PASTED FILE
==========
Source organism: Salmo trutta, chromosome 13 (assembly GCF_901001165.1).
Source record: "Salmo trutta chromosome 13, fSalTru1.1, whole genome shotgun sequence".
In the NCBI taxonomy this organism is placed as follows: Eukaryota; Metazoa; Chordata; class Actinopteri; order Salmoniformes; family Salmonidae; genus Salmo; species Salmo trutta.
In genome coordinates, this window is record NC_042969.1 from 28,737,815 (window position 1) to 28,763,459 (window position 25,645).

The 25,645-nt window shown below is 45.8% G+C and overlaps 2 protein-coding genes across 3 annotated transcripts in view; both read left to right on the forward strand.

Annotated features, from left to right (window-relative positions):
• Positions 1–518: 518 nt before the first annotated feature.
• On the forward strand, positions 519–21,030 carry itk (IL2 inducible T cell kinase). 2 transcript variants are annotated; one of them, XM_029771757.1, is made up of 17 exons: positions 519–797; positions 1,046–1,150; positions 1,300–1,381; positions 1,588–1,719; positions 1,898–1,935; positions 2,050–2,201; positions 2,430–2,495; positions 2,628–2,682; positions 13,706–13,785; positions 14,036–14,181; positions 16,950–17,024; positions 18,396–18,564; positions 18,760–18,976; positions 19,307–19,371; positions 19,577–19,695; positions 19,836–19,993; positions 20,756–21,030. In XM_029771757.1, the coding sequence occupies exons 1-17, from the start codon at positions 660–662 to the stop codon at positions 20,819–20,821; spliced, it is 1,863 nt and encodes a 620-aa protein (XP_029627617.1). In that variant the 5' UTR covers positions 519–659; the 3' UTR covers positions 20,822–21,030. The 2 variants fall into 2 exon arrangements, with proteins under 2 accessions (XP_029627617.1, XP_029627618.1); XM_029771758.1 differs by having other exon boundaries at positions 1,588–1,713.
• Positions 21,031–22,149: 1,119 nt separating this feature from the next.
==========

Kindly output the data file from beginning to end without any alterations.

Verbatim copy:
Source organism: Salmo trutta, chromosome 13 (assembly GCF_901001165.1).
Source record: "Salmo trutta chromosome 13, fSalTru1.1, whole genome shotgun sequence".
In the NCBI taxonomy this organism is placed as follows: Eukaryota; Metazoa; Chordata; class Actinopteri; order Salmoniformes; family Salmonidae; genus Salmo; species Salmo trutta.
In genome coordinates, this window is record NC_042969.1 from 28,737,815 (window position 1) to 28,763,459 (window position 25,645).

The 25,645-nt window shown below is 45.8% G+C and overlaps 2 protein-coding genes across 3 annotated transcripts in view; both read left to right on the forward strand.

Annotated features, from left to right (window-relative positions):
• Positions 1–518: 518 nt before the first annotated feature.
• On the forward strand, positions 519–21,030 carry itk (IL2 inducible T cell kinase). 2 transcript variants are annotated; one of them, XM_029771757.1, is made up of 17 exons: positions 519–797; positions 1,046–1,150; positions 1,300–1,381; positions 1,588–1,719; positions 1,898–1,935; positions 2,050–2,201; positions 2,430–2,495; positions 2,628–2,682; positions 13,706–13,785; positions 14,036–14,181; positions 16,950–17,024; positions 18,396–18,564; positions 18,760–18,976; positions 19,307–19,371; positions 19,577–19,695; positions 19,836–19,993; positions 20,756–21,030. In XM_029771757.1, the coding sequence occupies exons 1-17, from the start codon at positions 660–662 to the stop codon at positions 20,819–20,821; spliced, it is 1,863 nt and encodes a 620-aa protein (XP_029627617.1). In that variant the 5' UTR covers positions 519–659; the 3' UTR covers positions 20,822–21,030. The 2 variants fall into 2 exon arrangements, with proteins under 2 accessions (XP_029627617.1, XP_029627618.1); XM_029771758.1 differs by having other exon boundaries at positions 1,588–1,713.
• Positions 21,031–22,149: 1,119 nt separating this feature from the next.